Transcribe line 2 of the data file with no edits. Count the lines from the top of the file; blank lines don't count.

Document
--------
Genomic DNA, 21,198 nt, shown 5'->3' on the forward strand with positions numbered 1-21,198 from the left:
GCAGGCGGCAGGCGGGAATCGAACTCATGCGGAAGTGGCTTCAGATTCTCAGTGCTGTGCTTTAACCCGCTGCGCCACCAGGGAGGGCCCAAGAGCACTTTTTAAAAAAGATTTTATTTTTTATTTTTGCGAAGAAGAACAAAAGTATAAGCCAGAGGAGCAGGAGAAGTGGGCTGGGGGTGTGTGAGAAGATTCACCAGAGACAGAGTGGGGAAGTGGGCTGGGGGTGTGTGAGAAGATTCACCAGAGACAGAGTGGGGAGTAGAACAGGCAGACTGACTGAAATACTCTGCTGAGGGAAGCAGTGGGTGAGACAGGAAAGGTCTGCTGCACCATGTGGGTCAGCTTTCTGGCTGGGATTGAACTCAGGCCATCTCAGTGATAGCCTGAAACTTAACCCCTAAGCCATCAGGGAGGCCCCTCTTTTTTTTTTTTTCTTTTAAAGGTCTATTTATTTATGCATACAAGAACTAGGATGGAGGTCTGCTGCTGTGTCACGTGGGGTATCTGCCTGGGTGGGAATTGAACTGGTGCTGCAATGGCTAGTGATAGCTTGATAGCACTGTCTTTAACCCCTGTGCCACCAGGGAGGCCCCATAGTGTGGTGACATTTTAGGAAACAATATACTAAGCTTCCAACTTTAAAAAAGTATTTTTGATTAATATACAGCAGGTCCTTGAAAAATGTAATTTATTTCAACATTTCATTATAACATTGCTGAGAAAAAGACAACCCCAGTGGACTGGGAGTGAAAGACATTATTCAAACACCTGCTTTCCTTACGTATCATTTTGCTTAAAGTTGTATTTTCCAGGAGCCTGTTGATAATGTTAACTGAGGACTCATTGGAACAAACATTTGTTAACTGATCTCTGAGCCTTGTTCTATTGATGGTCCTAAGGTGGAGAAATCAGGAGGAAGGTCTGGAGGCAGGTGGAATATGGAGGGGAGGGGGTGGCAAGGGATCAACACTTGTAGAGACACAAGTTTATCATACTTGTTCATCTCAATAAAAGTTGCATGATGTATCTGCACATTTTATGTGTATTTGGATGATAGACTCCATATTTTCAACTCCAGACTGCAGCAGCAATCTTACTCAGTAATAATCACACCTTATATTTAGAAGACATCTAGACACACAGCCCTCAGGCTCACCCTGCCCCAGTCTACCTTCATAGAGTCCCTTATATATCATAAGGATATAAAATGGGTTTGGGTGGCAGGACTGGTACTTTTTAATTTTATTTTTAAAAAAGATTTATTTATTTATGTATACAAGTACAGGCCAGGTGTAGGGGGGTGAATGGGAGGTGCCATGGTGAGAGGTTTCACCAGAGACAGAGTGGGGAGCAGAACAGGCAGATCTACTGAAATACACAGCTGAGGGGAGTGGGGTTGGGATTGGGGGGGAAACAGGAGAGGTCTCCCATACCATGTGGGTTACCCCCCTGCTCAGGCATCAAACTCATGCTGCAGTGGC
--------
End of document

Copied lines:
GCAGGCGGCAGGCGGGAATCGAACTCATGCGGAAGTGGCTTCAGATTCTCAGTGCTGTGCTTTAACCCGCTGCGCCACCAGGGAGGGCCCAAGAGCACTTTTTAAAAAAGATTTTATTTTTTATTTTTGCGAAGAAGAACAAAAGTATAAGCCAGAGGAGCAGGAGAAGTGGGCTGGGGGTGTGTGAGAAGATTCACCAGAGACAGAGTGGGGAAGTGGGCTGGGGGTGTGTGAGAAGATTCACCAGAGACAGAGTGGGGAGTAGAACAGGCAGACTGACTGAAATACTCTGCTGAGGGAAGCAGTGGGTGAGACAGGAAAGGTCTGCTGCACCATGTGGGTCAGCTTTCTGGCTGGGATTGAACTCAGGCCATCTCAGTGATAGCCTGAAACTTAACCCCTAAGCCATCAGGGAGGCCCCTCTTTTTTTTTTTTTCTTTTAAAGGTCTATTTATTTATGCATACAAGAACTAGGATGGAGGTCTGCTGCTGTGTCACGTGGGGTATCTGCCTGGGTGGGAATTGAACTGGTGCTGCAATGGCTAGTGATAGCTTGATAGCACTGTCTTTAACCCCTGTGCCACCAGGGAGGCCCCATAGTGTGGTGACATTTTAGGAAACAATATACTAAGCTTCCAACTTTAAAAAAGTATTTTTGATTAATATACAGCAGGTCCTTGAAAAATGTAATTTATTTCAACATTTCATTATAACATTGCTGAGAAAAAGACAACCCCAGTGGACTGGGAGTGAAAGACATTATTCAAACACCTGCTTTCCTTACGTATCATTTTGCTTAAAGTTGTATTTTCCAGGAGCCTGTTGATAATGTTAACTGAGGACTCATTGGAACAAACATTTGTTAACTGATCTCTGAGCCTTGTTCTATTGATGGTCCTAAGGTGGAGAAATCAGGAGGAAGGTCTGGAGGCAGGTGGAATATGGAGGGGAGGGGGTGGCAAGGGATCAACACTTGTAGAGACACAAGTTTATCATACTTGTTCATCTCAATAAAAGTTGCATGATGTATCTGCACATTTTATGTGTATTTGGATGATAGACTCCATATTTTCAACTCCAGACTGCAGCAGCAATCTTACTCAGTAATAATCACACCTTATATTTAGAAGACATCTAGACACACAGCCCTCAGGCTCACCCTGCCCCAGTCTACCTTCATAGAGTCCCTTATATATCATAAGGATATAAAATGGGTTTGGGTGGCAGGACTGGTACTTTTTAATTTTATTTTTAAAAAAGATTTATTTATTTATGTATACAAGTACAGGCCAGGTGTAGGGGGGTGAATGGGAGGTGCCATGGTGAGAGGTTTCACCAGAGACAGAGTGGGGAGCAGAACAGGCAGATCTACTGAAATACACAGCTGAGGGGAGTGGGGTTGGGATTGGGGGGGAAACAGGAGAGGTCTCCCATACCATGTGGGTTACCCCCCTGCTCAGGCATCAAACTCATGCTGCAGTGGC